The route to comfort
According to a study by JJL, Global Corporate Real Estate Trends, 72% of companies are looking to real estate to deliver improved workplace productivity. A functional office enhances occupant comfort and decreases the negative effects of poor acoustic management, which can cause stress and a loss of concentration. The occupant’s emotions and cognition are also affected and productivity can be degraded by up to two-thirds when knowledge tasks are performed when other people’s conversations are clearly audible.
Therefore, it’s vitally important that the office environment is comfortable for all occupants. Below are five key recommendations to help ensure you can create an occupant friendly office.
Stay ahead of the competition
According to property consultant firm Cluttons, the demand for properties is set to remain healthy. The increase in foreign investment, the demand for functional and aesthetically pleasing offices is on the verge to surplus the supply. Therefore, it is vital for specifiers to remain competitive and install high quality fit outs to attract tenants and subsequently for the tenants to attract and retain staff.
Looks are important, but not everything
To retain staff, you have to be able to compete with the best of them, and this is in addition to offering an interesting job with a great salary. Google and Facebook are among the companies which have led the way in terms of ‘fun, occupant friendly offices’. Instal a slide in the lobby, why not? A lawn in the break room to picnic on, sure. The idea to create a home away from home, considering the amount of time employees spend in the office is certainly a laudable one, however, the functionality of the space cannot be underestimated. Ensuring that occupants can get away from all the activity and fun around them is crucial to cater to more introverted employees and increases concentration.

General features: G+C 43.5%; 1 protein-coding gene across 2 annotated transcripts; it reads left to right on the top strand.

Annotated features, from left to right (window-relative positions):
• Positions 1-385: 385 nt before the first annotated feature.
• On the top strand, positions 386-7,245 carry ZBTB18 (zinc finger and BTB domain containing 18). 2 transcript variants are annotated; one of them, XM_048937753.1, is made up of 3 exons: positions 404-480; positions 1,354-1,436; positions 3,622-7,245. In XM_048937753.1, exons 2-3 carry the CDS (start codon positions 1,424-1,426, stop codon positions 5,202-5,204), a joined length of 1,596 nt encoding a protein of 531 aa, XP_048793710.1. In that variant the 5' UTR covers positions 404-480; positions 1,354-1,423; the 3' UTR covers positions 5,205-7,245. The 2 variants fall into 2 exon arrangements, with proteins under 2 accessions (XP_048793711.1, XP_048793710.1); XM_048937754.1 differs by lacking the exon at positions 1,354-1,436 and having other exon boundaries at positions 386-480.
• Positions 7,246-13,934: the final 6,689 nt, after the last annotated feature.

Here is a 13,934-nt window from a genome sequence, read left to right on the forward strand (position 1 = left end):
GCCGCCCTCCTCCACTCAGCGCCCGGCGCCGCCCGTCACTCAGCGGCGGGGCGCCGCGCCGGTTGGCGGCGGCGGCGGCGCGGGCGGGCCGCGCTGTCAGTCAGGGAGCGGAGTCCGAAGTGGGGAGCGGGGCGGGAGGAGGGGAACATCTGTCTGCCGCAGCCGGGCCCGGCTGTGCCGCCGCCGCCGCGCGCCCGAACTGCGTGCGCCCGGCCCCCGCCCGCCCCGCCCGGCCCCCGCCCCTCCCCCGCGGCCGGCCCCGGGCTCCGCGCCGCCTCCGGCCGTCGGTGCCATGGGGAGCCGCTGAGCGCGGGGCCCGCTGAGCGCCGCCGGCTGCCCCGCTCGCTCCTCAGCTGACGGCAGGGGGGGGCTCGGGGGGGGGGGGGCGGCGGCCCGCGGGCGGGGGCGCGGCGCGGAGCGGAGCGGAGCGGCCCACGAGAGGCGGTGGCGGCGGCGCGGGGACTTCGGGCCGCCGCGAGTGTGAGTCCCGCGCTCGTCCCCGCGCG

The sound of quiet
Partitioning systems are an ideal solution to interrupt sound on its path across the office and allow the creation of quiet zones by providing for high levels of sound attenuation – the reduction in sound between two spaces separated by a dividing element (up to 49 dB can be achieved). This helps with privacy and ensures that there is minimal disruption from sound outside a meeting room or office. Furthermore, partitioning systems enable the provision of areas where staff can simply work quietly or hold private conversations while at the same time still enjoy an open ‘transparent’ environment. Creating separate workplace zones in which activities involving noise are encouraged in contrast to quiet zones certainly improve the experience of the workforce, and also facilitate a work environment in which people’s needs are accommodated.
The complex acoustics of open-plan offices and dense workspaces pose a challenge to any specifier. Preventing noise from spreading over long distances to ensure speech privacy and also guaranteeing good speech intelligibility at short distance is a complex endeavour. This involves reverberation times of less than 0.5 seconds. Sound absorbing ceilings, privacy screens and waist high cabinets between workplaces can make a significant contribution to achieving the right sound balance.
Hire a professional to get the job done
The assumption that furniture, floor covering, plants and curtains will suffice to manage acoustics, is an incorrect one. Soft surfaces can absorb certain high frequency tones but struggle with mid-to-low frequency noise which require additional acoustic treatment. Offices need to be designed to be fit not only for the eyes, but also for the ears, which means collaboration with fit out experts at design stage is crucial. Acknowledging a problem when the building is already in use makes it unnecessarily difficult to install sound absorbing products or systems.